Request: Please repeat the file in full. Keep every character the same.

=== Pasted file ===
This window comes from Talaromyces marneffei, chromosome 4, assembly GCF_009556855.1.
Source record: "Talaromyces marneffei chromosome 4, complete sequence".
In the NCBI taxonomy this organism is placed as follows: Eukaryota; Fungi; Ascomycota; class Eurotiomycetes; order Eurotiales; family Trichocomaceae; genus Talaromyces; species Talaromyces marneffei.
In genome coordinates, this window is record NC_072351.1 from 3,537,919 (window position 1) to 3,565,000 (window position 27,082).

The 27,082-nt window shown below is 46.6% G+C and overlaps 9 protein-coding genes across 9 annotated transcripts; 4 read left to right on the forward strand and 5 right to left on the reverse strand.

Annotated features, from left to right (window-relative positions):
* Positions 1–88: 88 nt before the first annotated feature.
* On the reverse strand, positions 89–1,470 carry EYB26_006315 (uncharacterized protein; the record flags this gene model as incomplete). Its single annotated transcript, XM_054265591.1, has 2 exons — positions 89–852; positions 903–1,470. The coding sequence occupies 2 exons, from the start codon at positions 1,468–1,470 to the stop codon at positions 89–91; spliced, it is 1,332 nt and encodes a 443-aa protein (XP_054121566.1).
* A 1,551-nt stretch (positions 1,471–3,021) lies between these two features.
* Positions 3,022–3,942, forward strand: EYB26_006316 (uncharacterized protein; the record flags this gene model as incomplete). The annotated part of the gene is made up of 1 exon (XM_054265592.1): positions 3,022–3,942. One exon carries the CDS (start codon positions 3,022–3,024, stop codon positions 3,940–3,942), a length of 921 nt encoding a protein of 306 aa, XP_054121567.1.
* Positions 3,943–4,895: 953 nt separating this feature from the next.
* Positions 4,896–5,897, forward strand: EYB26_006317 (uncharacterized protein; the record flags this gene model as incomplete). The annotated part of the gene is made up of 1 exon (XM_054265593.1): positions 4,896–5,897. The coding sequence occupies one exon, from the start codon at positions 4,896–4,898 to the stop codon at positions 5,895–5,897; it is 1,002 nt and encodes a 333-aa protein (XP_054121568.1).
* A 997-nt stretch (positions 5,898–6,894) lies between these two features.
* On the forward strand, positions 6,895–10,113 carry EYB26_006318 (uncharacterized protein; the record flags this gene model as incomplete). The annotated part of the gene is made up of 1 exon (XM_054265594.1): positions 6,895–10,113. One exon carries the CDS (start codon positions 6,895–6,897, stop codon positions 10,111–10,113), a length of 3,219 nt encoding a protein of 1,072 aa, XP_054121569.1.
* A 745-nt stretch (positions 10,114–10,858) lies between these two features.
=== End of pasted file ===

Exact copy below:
This window comes from Talaromyces marneffei, chromosome 4, assembly GCF_009556855.1.
Source record: "Talaromyces marneffei chromosome 4, complete sequence".
In the NCBI taxonomy this organism is placed as follows: Eukaryota; Fungi; Ascomycota; class Eurotiomycetes; order Eurotiales; family Trichocomaceae; genus Talaromyces; species Talaromyces marneffei.
In genome coordinates, this window is record NC_072351.1 from 3,537,919 (window position 1) to 3,565,000 (window position 27,082).

The 27,082-nt window shown below is 46.6% G+C and overlaps 9 protein-coding genes across 9 annotated transcripts; 4 read left to right on the forward strand and 5 right to left on the reverse strand.

Annotated features, from left to right (window-relative positions):
* Positions 1–88: 88 nt before the first annotated feature.
* On the reverse strand, positions 89–1,470 carry EYB26_006315 (uncharacterized protein; the record flags this gene model as incomplete). Its single annotated transcript, XM_054265591.1, has 2 exons — positions 89–852; positions 903–1,470. The coding sequence occupies 2 exons, from the start codon at positions 1,468–1,470 to the stop codon at positions 89–91; spliced, it is 1,332 nt and encodes a 443-aa protein (XP_054121566.1).
* A 1,551-nt stretch (positions 1,471–3,021) lies between these two features.
* Positions 3,022–3,942, forward strand: EYB26_006316 (uncharacterized protein; the record flags this gene model as incomplete). The annotated part of the gene is made up of 1 exon (XM_054265592.1): positions 3,022–3,942. One exon carries the CDS (start codon positions 3,022–3,024, stop codon positions 3,940–3,942), a length of 921 nt encoding a protein of 306 aa, XP_054121567.1.
* Positions 3,943–4,895: 953 nt separating this feature from the next.
* Positions 4,896–5,897, forward strand: EYB26_006317 (uncharacterized protein; the record flags this gene model as incomplete). The annotated part of the gene is made up of 1 exon (XM_054265593.1): positions 4,896–5,897. The coding sequence occupies one exon, from the start codon at positions 4,896–4,898 to the stop codon at positions 5,895–5,897; it is 1,002 nt and encodes a 333-aa protein (XP_054121568.1).
* A 997-nt stretch (positions 5,898–6,894) lies between these two features.
* On the forward strand, positions 6,895–10,113 carry EYB26_006318 (uncharacterized protein; the record flags this gene model as incomplete). The annotated part of the gene is made up of 1 exon (XM_054265594.1): positions 6,895–10,113. One exon carries the CDS (start codon positions 6,895–6,897, stop codon positions 10,111–10,113), a length of 3,219 nt encoding a protein of 1,072 aa, XP_054121569.1.
* A 745-nt stretch (positions 10,114–10,858) lies between these two features.